Wednesday, April 30, 2014

Sleeping My Way To The Top: Arianna Huffington's Thrive

Today the From Left to Write bookclub is discussing how HuffPost founder Arianna Huffington's new book Thrive: The Third Metric to Redefining Success and Creating a Life of Well-Being relates to our lives.

I really dig Huffington's advice to enhance our lives through committing to serve, exploring meditation and mindfulness, practicing gratitude and regaining our child-like sense of wonder though art and nature. Her exhortation to view coincidences as meaningful messages with "a kind of magic power?" Not so much.

But one section of the book gave me support for a little self-help secret I've been reluctant to share: I like to sleep more than eight hours a night.

The confession is tough to make. I don't admire the macho one-up-manship of competitive sleep deprivation but still, isn't eight hours adequate? Not for me, apparently.

Huffington compares the benefits of sufficient rest to that of performance-enhancing drugs -- good sleep can improve concentration, increase focus and creativity, lower stress, suppress appetite, enhance mental performance and even reduce the risk of Alzheimer's.

Makes sense to me. I know well the difference between the frazzled day I drag myself through after a short night and the pleasure of a vacation day. But Huffington's book inspired me to take a further mindful step, to start actively scheduling my sleep and treating the bedtime hour as if it were an important appointment. Instead of guess-timating how quick I could throw together my fifth-grader's lunch before her bus arrived and subtracting eight hours from that to set my bedtime, I made sure I was in bed by 9:30. Even though the girls had said goodnight only a few minutes before, even though delicious episodes of Mad Men and Cosmos were calling my name, even though it felt indulgent and even indolent, I stuck all last week to my schedule.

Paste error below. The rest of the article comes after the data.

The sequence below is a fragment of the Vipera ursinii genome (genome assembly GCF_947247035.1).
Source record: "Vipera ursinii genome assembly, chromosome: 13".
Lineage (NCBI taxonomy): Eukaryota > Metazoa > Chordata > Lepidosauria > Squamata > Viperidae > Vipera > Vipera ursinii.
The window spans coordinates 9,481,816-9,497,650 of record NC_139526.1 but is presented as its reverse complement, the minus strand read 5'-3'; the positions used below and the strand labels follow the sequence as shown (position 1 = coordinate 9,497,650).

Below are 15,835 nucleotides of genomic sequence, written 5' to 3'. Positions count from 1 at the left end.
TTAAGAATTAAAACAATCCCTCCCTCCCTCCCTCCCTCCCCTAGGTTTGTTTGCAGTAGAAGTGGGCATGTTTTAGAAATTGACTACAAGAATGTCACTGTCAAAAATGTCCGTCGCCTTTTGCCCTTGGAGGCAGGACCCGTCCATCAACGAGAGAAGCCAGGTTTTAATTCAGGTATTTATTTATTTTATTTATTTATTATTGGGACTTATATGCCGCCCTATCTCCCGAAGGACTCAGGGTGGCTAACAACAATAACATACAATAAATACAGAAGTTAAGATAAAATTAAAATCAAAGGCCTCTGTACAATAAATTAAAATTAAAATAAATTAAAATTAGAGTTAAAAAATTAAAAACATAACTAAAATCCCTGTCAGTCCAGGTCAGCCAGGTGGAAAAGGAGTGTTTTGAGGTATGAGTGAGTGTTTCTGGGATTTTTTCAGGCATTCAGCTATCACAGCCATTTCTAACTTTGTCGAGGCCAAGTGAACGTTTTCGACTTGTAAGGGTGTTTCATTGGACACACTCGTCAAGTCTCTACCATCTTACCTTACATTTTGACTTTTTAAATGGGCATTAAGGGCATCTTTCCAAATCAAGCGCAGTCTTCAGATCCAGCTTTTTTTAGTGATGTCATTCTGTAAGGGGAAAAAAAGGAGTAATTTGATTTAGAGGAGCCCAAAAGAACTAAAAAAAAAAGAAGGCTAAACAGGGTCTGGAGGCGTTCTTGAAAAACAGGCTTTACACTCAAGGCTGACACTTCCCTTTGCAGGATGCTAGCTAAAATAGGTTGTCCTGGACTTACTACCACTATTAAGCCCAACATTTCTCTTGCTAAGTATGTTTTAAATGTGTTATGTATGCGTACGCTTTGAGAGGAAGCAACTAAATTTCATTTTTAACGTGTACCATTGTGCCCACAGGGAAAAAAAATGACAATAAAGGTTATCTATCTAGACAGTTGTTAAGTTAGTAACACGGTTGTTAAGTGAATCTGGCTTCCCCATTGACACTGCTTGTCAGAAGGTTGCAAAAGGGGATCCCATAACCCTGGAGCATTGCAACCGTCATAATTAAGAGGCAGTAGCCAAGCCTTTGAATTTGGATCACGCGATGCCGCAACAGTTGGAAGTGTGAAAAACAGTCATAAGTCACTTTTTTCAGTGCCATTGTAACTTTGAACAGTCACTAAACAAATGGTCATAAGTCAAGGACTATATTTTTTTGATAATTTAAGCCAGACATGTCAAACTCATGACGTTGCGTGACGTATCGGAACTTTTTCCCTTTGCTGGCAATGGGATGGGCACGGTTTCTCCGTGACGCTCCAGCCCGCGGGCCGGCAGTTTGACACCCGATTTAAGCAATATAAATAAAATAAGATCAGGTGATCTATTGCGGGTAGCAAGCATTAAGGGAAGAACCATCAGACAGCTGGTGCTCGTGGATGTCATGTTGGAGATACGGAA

And last week was a busy one - I was planning the elementary school's Earth Week activities AND a Brownie overnight while reading Huffington's book in spare moments. But stuff got done. And more stuff. There was a chugging quality to my work: emails, emails, emails; phone calls, phone calls, phone calls; errands, errands, errands, packing, packing, packing. I didn't feel more energetic, but more, well, solid. Less "multi-tasking" (code word: distractions like Facebook) and more accomplishing. And of course, more patience with the girls, even at night when we were all tired.

And the results of all the planning? Sixteen little third-graders had a fun weekend at camp, got fed, learned archery and candle-making, traded handmade SWAPS crafts, made bookbags and bookmarks for Chicago Public Library patrons, rolled down hills, sang songs, Tie-Dyed, played parachute games, ran a scavenger hunt, hiked, jumped, climbed, got fed, and slept a little on Saturday night.

Nobody cried, only one use of the First Aid kit.

S-U-C-C-E-S-S! That's the way we spell SUCCESS!!

And Sunday? I took a three hour afternoon nap, then went to bed at 9:00 p.m.

You can read more responses to Huffington's book on the From Left to Write website. Members of the bookclub received copies of the books with no obligation.